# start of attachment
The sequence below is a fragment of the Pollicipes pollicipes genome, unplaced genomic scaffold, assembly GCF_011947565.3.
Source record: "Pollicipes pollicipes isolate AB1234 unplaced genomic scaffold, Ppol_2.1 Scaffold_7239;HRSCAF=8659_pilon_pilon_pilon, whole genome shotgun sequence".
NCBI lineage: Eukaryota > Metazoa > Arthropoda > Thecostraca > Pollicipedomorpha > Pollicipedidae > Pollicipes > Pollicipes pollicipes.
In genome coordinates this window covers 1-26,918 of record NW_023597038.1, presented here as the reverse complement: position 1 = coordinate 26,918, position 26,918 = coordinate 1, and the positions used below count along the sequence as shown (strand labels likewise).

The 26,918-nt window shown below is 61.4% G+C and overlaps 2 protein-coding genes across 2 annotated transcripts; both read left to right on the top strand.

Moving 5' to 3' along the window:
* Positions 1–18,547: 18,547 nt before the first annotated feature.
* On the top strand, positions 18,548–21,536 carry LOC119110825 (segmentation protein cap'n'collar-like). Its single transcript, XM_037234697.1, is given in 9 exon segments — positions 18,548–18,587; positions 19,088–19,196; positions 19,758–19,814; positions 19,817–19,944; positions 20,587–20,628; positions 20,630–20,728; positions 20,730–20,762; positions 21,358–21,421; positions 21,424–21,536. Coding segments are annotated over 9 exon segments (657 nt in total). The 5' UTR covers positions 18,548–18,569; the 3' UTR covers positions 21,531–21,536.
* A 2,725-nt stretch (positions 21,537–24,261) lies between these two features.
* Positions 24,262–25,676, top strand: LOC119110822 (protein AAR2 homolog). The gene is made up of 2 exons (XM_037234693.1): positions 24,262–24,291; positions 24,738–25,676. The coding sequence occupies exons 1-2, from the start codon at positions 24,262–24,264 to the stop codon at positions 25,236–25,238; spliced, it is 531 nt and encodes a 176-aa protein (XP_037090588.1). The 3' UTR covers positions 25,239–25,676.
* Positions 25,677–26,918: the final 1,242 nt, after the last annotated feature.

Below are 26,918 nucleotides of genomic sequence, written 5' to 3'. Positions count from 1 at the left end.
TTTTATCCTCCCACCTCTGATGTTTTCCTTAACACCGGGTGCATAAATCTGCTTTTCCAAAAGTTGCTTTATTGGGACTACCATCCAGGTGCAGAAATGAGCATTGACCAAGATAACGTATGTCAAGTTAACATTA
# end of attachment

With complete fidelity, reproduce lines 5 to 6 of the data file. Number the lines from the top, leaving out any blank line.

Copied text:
The 26,918-nt window shown below is 61.4% G+C and overlaps 2 protein-coding genes across 2 annotated transcripts; both read left to right on the top strand.

Moving 5' to 3' along the window: